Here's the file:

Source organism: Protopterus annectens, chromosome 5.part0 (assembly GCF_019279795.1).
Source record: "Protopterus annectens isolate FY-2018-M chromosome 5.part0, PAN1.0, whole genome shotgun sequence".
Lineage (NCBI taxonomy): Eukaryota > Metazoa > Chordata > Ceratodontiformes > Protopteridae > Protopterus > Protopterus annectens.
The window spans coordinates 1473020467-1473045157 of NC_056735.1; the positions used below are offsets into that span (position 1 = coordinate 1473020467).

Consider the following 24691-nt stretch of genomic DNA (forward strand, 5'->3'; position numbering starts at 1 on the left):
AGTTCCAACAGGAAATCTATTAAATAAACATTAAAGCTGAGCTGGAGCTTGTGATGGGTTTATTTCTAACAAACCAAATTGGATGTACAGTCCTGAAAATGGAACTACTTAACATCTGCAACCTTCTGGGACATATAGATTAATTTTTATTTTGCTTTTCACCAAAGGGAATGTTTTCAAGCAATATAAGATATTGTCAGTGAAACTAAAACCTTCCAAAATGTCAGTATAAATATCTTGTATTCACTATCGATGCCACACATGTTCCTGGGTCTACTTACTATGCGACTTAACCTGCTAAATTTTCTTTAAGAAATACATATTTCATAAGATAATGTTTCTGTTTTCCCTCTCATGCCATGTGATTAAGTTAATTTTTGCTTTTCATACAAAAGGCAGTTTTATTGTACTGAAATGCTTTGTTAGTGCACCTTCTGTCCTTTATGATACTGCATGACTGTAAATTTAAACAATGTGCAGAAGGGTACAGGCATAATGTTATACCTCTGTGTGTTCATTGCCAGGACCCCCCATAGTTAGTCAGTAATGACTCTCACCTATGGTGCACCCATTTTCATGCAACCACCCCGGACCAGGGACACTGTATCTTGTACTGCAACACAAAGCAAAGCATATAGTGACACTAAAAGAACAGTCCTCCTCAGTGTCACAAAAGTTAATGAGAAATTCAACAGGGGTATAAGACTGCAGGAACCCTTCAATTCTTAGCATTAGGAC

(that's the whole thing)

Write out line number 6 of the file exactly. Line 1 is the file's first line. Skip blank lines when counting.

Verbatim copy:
AGTTCCAACAGGAAATCTATTAAATAAACATTAAAGCTGAGCTGGAGCTTGTGATGGGTTTATTTCTAACAAACCAAATTGGATGTACAGTCCTGAAAATGGAACTACTTAACATCTGCAACCTTCTGGGACATATAGATTAATTTTTATTTTGCTTTTCACCAAAGGGAATGTTTTCAAGCAATATAAGATATTGTCAGTGAAACTAAAACCTTCCAAAATGTCAGTATAAATATCTTGTATTCACTATCGATGCCACACATGTTCCTGGGTCTACTTACTATGCGACTTAACCTGCTAAATTTTCTTTAAGAAATACATATTTCATAAGATAATGTTTCTGTTTTCCCTCTCATGCCATGTGATTAAGTTAATTTTTGCTTTTCATACAAAAGGCAGTTTTATTGTACTGAAATGCTTTGTTAGTGCACCTTCTGTCCTTTATGATACTGCATGACTGTAAATTTAAACAATGTGCAGAAGGGTACAGGCATAATGTTATACCTCTGTGTGTTCATTGCCAGGACCCCCCATAGTTAGTCAGTAATGACTCTCACCTATGGTGCACCCATTTTCATGCAACCACCCCGGACCAGGGACACTGTATCTTGTACTGCAACACAAAGCAAAGCATATAGTGACACTAAAAGAACAGTCCTCCTCAGTGTCACAAAAGTTAATGAGAAATTCAACAGGGGTATAAGACTGCAGGAACCCTTCAATTCTTAGCATTAGGAC